Flexural Strength Explained

Working with thermoset composite materials requires an understanding of their unique properties and the extreme conditions they often experience.

At Atlas Fibre, our team of material specialists understands the critical importance of flexural strength in different applications and is experienced at guiding our clients towards the right material for the right project.

G10 - FR4 Insulator Frame
An insulator frame machined from G10/FR4 used in high-intensity electrical applications. See more components in the Atlas Fibre Component showcase

Flexural strength, also known as the modulus of rupture or bend strength, is a fundamental material property that indicates the maximum stress a material can withstand before yielding or fracturing under bending or flexural loads. Engineers responsible for selecting materials for applications such as beams, brackets, and structural components (components often experiencing the greatest bending or flexing loads in applications) find this property particularly pertinent.

To delve deeper into this subject, Atlas Fibre offers a comprehensive resource titled “Guide to Flexural Strength in Materials,” highlighting essential aspects of this property and its significance across various industry sectors and engineering practices. It’s a helpful guide and one that deserves closer examination, but if you’re new to thermosets start at the beginning with some of the basics including how flexural strength is actually determined, the factors that influence modulus of rupture in real-life applications, and the difference between flexural and tensile strength.

Determining the Flexural Strength of Thermoset Composites

Flexural strength is typically evaluated through a 3-point or 4-point bending test using a rectangular or circular cross-section of the material. In the 3-point test, the material rests on two cylindrical supports with a third loading cylinder applying force at the midpoint between them. Alternatively, the 4-point test positions two loading cylinders apart to better distribute the bending force, offering more accurate representation of material defect density.

Factors Influencing Flexural Strength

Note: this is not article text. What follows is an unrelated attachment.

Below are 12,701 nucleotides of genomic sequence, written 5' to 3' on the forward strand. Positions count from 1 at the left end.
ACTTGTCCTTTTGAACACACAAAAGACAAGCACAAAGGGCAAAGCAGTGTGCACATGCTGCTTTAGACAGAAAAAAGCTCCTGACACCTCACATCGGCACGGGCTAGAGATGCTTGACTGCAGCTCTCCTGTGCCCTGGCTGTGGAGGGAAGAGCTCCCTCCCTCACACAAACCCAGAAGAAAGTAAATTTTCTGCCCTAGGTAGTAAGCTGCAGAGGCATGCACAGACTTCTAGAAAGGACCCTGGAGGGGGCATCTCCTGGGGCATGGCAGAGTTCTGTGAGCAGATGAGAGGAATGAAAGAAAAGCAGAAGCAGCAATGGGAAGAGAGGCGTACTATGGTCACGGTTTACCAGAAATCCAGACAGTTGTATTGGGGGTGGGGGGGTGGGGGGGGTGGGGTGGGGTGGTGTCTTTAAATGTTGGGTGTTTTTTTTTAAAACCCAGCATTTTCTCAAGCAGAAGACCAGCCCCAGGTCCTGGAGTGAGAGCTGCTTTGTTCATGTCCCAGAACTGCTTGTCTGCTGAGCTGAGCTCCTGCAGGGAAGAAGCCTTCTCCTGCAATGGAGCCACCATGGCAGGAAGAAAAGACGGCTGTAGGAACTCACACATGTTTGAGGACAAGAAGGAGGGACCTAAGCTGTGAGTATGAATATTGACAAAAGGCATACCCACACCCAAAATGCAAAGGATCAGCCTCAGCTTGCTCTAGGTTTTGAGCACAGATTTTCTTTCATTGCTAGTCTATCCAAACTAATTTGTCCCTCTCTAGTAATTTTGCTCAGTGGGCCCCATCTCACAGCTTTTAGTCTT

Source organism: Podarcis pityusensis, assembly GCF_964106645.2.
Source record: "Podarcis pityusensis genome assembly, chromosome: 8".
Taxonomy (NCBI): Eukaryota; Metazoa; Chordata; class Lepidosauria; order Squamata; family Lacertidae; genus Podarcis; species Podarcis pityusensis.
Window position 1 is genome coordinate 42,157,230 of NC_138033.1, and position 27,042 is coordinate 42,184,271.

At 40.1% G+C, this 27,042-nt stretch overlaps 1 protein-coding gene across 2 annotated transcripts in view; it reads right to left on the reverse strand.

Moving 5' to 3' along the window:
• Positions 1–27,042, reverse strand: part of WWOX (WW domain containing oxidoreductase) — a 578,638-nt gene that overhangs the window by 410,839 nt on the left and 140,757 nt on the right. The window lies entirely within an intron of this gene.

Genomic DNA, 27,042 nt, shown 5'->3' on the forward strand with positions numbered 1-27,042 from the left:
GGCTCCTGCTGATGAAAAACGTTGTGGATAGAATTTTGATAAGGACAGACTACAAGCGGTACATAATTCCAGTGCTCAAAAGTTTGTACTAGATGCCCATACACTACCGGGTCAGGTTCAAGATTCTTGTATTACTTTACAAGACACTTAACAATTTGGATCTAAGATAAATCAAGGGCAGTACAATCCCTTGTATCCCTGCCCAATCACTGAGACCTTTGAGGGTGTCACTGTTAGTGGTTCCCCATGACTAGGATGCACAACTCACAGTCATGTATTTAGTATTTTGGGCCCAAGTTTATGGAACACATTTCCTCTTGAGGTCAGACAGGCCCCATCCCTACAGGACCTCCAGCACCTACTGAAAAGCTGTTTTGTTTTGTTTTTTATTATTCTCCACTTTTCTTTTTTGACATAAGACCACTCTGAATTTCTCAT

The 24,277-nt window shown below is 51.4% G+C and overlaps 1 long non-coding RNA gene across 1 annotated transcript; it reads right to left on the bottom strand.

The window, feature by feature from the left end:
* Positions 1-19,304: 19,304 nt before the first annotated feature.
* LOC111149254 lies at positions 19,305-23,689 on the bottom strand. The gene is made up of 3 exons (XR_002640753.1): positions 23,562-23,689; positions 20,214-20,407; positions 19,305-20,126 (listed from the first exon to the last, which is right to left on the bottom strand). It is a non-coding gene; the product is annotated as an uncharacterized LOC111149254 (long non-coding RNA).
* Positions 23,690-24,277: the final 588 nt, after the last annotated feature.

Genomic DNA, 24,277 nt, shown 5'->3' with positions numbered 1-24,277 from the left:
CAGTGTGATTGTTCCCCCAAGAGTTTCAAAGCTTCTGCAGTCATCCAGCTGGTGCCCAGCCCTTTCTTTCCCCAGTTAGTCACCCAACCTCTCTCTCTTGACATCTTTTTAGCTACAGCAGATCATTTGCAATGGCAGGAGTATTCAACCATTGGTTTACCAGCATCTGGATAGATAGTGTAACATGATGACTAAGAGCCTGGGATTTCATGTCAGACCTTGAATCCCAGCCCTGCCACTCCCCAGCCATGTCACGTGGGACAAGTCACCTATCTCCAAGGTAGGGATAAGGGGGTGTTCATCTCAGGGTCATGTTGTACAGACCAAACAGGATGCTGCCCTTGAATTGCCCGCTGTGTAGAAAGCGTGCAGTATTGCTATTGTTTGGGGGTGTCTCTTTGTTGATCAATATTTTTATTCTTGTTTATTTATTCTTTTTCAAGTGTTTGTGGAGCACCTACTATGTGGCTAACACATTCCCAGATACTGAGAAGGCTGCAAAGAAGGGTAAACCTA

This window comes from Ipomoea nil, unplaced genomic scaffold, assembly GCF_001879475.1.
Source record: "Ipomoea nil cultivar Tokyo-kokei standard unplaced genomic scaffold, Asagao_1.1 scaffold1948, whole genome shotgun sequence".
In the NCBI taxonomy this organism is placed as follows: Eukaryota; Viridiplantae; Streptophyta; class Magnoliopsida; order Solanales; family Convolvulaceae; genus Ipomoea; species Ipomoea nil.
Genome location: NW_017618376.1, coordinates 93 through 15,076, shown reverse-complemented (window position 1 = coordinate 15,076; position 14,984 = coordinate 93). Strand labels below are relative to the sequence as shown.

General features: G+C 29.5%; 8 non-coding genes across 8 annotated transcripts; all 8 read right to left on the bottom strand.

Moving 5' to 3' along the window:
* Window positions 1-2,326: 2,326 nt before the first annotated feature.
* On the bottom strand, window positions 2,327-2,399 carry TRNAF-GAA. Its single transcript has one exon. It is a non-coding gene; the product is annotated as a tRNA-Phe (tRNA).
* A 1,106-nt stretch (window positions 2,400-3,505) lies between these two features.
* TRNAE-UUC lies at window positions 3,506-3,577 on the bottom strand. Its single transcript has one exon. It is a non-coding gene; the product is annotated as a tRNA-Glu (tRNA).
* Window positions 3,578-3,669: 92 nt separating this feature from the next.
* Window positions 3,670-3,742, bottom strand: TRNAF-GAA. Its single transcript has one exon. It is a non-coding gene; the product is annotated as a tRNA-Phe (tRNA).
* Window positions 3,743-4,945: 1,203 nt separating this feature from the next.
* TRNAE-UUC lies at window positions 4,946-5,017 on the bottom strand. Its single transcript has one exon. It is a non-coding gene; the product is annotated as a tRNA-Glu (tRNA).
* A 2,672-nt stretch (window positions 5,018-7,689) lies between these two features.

The flexural strength of thermoset composite materials is influenced by several factors, including the type, volume, and orientation of reinforcing fibers. As it relates to thermoset composites specifically, three of the more pronounced variables include:

  • Fiber Type and Volume: The type of fibers (e.g., glass, carbon, natural fibers) and their volume fraction significantly impact the composite’s flexural strength.
  • Matrix Material: The properties of the thermoset resin matrix (e.g., epoxy, phenolic) affect the overall flexural strength.
  • Fiber-Matrix Interface: A strong bond between the fibers and matrix ensures effective load transfer and enhances flexural performance.

These variables, among many others including environmental conditions and temperature, collectively contribute to the material’s overall flexural performance.

Flexural Strength vs. Tensile Strength

It’s crucial to distinguish between flexural strength and tensile strength. Flexural strength pertains to a material’s ability to endure bending without breaking, whereas tensile strength measures its capacity to withstand pulling forces. This distinction is vital for engineers designing components that must endure specific types of mechanical stress.

Flexural strength plays a pivotal role in ensuring the longevity and durability of parts fabricated from thermoset composite materials. Components such as brackets, beams, and structural elements require high flexural strength to withstand bending and flexural loads without failure or deformation.

By focusing on these principles and applications, Atlas Fibre underscores its commitment to providing expertise and insight into the performance characteristics that define thermoset composite materials. For further exploration of this topic, consult our detailed guide on flexural strength in materials.

Previous ArticleMachinability of Thermoset Composites Next ArticleWarehouse Organization & the Impact on Order Delivery Speeds